Review: 2016 Hyundai Tucson 1.6T Limited

2016 hyundai tuscon review

Written by: Don Cheng

Photography by: Don Cheng


My only memory of the second generation Hyundai Tucson was from The Walking Dead television show where the Kiwi-Green-SUV-that-could kept our beloved characters alive and away from the grasps of the undead. I always found it strange that that particular Tucson was kept so sparkly clean whilst the rest of the world was drenched in guts and gore concocted from Ketchup and liquid thickener. It came as no surprise that the car was actually revealed to have been part of a promotional stunt by Hyundai.


Although, I feel that placing a Hyundai SUV in a post-apocalyptic situation may have sent the wrong message: Instead of “trusting the safe and reliable Hyundai” I got: “if it’s the end of the world and there’s literally nothing else I can drive, I guess I’ll take the Hyundai”. But that was four years ago, and few get it right the first or the second time. As the saying goes, the third time’s the charm.


Hyundai officially unveiled the 2016 Tucson earlier this year in Geneva. It’s an appropriate place to drop anchor for the baby crossover as on first glance (and second, and third) the car oozes European flair, quality, and sophistication. Painted in Caribbean Blue - my personal favourite colourway - and featuring LED daytime running lights with adaptive HIDs, the Tucson is a chameleon that blends into any backdrop.



Despite its good looks, the Tucson hasn’t forgotten its family ties thanks to the finely sculpted hexagonal front grill that’s reminiscent of its bigger brother, the Santa Fe. While the Santa Fe often looked a bit large and disproportionate from certain angles, the Tucson remedies that with a well-balanced look. It’s silhouette features high swept shoulder lines that give the SUV the illusion of a lower ride height.


I’ve grown quite partial to the back-end of the Tucson too; the taillights look very similar to the Genesis sedan, one of my favourite cars of 2014-5. The contours on the power lift gate combined with the length of the taillights remind me just a little bit of a Porsche Macan.


Sitting inside the Tucson is a premium and feature-rich experience. Most surfaces are adorned with leather or soft touch plastic. The Limited trim adds extra padding to the door panels and console resulting in an unexpectedly quiet ride. In fact, it was so quiet inside the cabin that I actually had to check if the windows were constructed with acoustic glass – they were not.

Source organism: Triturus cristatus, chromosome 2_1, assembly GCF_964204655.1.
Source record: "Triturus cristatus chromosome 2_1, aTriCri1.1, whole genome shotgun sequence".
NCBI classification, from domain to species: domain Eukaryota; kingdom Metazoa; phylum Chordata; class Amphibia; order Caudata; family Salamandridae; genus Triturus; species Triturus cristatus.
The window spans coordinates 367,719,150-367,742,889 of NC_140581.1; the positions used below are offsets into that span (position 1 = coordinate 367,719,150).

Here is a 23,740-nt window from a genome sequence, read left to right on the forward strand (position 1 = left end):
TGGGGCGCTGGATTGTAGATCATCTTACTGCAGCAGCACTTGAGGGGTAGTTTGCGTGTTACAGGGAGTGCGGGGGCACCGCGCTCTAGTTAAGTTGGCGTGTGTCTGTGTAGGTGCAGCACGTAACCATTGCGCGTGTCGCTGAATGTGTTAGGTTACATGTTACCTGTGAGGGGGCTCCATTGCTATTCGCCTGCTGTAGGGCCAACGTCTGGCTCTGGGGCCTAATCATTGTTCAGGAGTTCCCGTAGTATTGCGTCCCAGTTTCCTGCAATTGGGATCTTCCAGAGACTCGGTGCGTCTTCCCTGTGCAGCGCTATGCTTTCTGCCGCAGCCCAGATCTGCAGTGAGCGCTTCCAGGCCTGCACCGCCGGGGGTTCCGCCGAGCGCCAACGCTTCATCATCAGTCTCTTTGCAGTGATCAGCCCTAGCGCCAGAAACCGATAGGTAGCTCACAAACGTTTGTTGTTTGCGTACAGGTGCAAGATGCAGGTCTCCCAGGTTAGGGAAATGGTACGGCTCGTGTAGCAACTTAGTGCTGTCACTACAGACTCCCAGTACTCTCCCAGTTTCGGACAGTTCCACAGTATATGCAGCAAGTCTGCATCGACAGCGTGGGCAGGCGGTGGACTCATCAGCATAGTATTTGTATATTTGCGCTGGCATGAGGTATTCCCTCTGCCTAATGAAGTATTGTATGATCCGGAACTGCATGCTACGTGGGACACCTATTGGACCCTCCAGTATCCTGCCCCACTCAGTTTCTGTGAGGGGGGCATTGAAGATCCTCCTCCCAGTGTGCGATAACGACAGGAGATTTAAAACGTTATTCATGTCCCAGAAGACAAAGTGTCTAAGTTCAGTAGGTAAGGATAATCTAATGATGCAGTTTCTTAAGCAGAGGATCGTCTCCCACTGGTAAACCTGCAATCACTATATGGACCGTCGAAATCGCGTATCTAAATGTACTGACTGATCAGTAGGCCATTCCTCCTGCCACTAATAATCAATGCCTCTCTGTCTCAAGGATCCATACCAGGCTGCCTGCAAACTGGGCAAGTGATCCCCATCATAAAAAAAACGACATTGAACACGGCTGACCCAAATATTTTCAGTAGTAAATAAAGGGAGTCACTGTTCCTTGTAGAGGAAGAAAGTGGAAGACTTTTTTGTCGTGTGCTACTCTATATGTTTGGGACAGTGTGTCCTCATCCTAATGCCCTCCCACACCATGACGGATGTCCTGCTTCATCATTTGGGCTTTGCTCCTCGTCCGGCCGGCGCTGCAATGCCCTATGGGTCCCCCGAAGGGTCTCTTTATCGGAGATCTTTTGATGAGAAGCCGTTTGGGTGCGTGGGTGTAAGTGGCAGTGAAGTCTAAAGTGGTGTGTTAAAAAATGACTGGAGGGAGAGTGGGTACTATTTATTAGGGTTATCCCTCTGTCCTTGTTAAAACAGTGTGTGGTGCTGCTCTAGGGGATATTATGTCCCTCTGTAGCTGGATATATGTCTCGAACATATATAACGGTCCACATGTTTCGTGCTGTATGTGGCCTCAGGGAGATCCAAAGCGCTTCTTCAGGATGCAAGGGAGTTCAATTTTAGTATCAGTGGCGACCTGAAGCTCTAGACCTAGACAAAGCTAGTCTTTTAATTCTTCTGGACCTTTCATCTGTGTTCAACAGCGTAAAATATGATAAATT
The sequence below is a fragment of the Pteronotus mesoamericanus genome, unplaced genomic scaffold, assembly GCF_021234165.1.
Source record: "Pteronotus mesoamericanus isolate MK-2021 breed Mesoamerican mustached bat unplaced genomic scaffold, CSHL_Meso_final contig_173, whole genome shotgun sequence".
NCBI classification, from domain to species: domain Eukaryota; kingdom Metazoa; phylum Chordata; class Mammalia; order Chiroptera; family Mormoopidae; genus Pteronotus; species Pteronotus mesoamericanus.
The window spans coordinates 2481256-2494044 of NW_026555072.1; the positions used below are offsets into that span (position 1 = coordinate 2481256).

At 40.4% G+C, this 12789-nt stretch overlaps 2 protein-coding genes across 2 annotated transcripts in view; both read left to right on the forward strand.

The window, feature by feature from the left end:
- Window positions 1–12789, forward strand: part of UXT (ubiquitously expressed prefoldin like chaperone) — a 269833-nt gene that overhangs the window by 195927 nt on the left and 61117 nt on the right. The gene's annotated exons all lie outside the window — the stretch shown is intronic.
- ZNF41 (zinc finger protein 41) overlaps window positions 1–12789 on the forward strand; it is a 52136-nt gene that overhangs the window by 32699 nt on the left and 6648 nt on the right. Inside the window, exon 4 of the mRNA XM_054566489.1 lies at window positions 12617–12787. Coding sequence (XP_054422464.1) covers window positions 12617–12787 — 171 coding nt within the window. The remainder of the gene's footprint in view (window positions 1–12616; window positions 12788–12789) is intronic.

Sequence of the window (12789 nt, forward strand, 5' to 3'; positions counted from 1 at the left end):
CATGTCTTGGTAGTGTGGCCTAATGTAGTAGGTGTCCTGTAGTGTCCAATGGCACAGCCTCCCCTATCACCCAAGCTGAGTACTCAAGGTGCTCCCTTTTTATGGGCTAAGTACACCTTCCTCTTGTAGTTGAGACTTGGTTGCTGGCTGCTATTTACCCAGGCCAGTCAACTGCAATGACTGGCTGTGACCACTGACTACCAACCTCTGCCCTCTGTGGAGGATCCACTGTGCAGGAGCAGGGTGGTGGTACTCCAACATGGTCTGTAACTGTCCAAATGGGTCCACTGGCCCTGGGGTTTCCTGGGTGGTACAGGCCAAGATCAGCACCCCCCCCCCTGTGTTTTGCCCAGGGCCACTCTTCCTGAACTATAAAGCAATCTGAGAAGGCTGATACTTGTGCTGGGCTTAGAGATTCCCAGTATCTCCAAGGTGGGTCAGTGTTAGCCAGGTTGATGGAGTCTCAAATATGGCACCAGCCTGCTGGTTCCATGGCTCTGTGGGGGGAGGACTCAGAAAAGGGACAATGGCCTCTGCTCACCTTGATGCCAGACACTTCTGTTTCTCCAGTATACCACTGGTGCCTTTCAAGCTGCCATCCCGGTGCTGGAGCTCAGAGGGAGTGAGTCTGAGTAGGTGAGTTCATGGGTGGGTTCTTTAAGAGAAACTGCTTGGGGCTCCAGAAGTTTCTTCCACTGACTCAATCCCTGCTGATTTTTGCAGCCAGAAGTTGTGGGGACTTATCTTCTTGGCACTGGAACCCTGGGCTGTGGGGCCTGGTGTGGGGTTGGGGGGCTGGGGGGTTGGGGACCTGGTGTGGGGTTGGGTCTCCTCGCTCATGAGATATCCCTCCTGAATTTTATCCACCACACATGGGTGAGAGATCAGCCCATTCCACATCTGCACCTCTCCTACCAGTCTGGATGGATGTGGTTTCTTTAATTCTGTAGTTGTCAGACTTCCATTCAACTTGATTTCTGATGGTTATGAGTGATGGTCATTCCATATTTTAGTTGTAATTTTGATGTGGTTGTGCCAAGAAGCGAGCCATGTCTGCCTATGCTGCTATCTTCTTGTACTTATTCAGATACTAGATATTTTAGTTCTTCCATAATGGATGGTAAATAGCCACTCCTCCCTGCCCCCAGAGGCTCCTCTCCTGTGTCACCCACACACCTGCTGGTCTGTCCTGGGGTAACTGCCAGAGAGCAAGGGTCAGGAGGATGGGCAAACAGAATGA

There were some exceptions to the otherwise top-quality interior. A few trim pieces felt out of place and cheapened the experience. The most notable example was the plastic surrounding the power window switches (and the switches themselves). Both were hard and felt brittle, yet everything else in its proximity was covered in leather or soft plastic. The switches just felt incredibly out of place.


That being said, it just goes to show how much Hyundai has improved over the years when hard plastics are now considered out of place for the company.  In Limited trim guise (as was my tester was) Hyundai’s 8-inch touch screen infotainment system makes an appearance too. It’s the same system found in other models both up and down the lineup, but it’s a good system that works very well. Navigating through the menus is logical, they pop up quickly, they look good, and there are no unnecessary fancy animations to bog it down. It’s a simple recipe but few automakers adhere to it.



One of the best things about Hyundai is how much value they pack in a car; at an as-tested price of $36,649, the Tucson comes with a lot more than just navigation and strips of leather. The car is equipped with other tech features such as: blind spot monitoring, parking sensors, and lane change assist.


The most convenient feature is the smart power lift gate. The lift gate can detect if you are behind the car with the key fob in your pocket. After a series of beeps, the car will pop open the powered lift gate for you. It’s incredibly convenient during this time of the year when your hands are full from Christmas shopping.


Opting for the Limited trim adds a panoramic roof too, and it’s not the sissy kind that has a cross bar right on top of you, this is the real deal. Rather, the cross bar is pushed further back and it’s a massive unit that almost entirely replaces the roof – it’s always a treat to look up into the great expanse and think about all the things you’d rather be doing than sitting in traffic on the 401.